## What is a Negative Binomial Distribution?

The negative binomial distribution describes the number of trials required to generate an event a particular number of times. When you provide an event probability and the number of successes (r), this distribution calculates the likelihood of observing the R^{th} success on the N^{th} attempt. Statisticians also refer to this discrete probability distribution as the Pascal distribution.

Use the negative binomial distribution for binary outcomes, which have only two possible values that are mutually exclusive.

For example, the negative binomial distribution can answer the following questions. What is the probability of the following:

- Rolling the 5
^{th}six on the 20^{th}roll of a die? - Getting the 10
^{th}defective item on the 1000^{th}item inspected? - Selecting the 10
^{th}woman as the 15^{th}participant?

Statisticians refer to it as the *negative* binomial distribution because it models the number of failures, unlike the binomial distribution, which models the number of successes. It models the failures that occur before the number of successes you specify. This distribution is an example of a Probability Mass Function (PMF) because it calculates likelihoods for discrete random variables.

In this post, learn when to use the negative binomial distribution, its formula, and how to calculate negative binomial probabilities by hand. I also include a negative binomial calculator to help you practice what you learn.

For an overview of other distributions you can use with binary data, read my posts, Maximize the Value of Your Binary Data, the Bernoulli, Binomial, Geometric, and the Hypergeometric Distribution.

## Negative Binomial Probabilities

The negative binomial distribution models the probabilities for the r^{th} success occurring on the N^{th} trial when you know the event probability. Let’s bring it to life with an example!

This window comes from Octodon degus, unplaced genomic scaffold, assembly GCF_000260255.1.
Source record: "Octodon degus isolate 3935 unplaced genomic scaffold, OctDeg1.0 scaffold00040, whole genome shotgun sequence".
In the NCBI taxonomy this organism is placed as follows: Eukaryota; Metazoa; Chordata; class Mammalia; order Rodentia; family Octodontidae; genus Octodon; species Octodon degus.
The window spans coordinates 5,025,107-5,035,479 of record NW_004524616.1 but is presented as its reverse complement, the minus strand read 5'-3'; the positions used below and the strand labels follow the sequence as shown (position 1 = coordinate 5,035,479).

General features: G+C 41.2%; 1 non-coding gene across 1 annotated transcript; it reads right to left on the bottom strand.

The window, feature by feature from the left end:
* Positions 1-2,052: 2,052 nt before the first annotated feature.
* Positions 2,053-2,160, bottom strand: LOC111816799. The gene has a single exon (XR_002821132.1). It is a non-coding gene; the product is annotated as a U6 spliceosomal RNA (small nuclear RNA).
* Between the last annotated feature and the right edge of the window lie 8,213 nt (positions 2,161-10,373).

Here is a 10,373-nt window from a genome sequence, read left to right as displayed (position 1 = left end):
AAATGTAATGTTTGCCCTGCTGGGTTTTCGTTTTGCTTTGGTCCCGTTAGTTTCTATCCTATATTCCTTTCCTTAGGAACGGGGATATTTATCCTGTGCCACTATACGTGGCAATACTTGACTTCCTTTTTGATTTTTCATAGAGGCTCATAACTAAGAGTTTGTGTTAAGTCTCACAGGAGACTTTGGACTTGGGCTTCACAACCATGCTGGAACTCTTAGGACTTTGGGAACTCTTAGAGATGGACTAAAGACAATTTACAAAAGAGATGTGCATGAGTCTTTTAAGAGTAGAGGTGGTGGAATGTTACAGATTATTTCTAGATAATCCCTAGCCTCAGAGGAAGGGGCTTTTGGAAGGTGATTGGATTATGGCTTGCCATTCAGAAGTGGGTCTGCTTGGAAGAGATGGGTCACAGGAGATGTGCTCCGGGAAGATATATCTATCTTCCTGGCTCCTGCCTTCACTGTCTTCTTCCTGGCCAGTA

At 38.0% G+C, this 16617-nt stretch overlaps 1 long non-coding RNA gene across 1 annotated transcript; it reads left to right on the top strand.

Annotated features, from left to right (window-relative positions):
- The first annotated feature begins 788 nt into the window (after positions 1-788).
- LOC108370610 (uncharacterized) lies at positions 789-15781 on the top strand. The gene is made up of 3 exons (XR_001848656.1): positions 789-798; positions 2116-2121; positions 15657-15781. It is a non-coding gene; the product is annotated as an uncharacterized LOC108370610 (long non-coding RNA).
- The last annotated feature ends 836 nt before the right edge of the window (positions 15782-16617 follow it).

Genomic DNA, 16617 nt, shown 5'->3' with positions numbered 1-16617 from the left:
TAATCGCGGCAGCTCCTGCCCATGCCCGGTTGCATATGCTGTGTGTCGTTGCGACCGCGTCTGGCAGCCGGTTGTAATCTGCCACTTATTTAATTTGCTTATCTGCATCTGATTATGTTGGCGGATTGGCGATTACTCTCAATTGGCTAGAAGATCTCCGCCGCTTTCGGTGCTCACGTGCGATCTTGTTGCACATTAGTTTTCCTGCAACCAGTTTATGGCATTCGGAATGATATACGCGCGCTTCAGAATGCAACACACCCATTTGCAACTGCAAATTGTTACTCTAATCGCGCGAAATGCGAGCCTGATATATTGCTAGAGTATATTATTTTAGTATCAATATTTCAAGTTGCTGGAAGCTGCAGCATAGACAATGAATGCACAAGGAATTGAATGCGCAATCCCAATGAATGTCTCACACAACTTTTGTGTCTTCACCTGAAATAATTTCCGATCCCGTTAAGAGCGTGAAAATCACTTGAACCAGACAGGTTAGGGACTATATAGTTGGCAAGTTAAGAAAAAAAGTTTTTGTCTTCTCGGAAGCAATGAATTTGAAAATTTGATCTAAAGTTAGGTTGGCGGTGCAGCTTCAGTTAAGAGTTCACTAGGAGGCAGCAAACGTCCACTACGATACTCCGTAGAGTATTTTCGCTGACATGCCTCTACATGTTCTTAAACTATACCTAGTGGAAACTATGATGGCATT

I’ll start by using statistical software to find negative binomial probabilities and create distribution graphs. This approach will help you understand what you can learn from it.

Imagine you’re playing a game where rolling sixes on a die is beneficial. You want to find the probability of getting the 5^{th} six on the 20^{th} roll. In this example, the number of successes is 5 (r), the number of trials is 20 (N), and the success probability (p) is 1/6 = 0.1667.

The software indicates that the likelihood is:

The negative binomial distribution calculates a probability of 0.0323655 for rolling the 5^{th} six on the 20^{th} roll.

That’s interesting but perhaps not useful by itself. We’d also like to know the chances for rolling the 5^{th} six on other rolls. Seeing the distribution of probabilities for a range of trials is much more helpful.

## Negative Binomial Distribution Graph

Negative binomial probabilities are helpful because they provide the probability of the R^{th} success occurring on a specific trial (N). Expanding upon this approach, a negative binomial distribution graph displays the probabilities of the R^{th} success occurring on each attempt over a range of trials.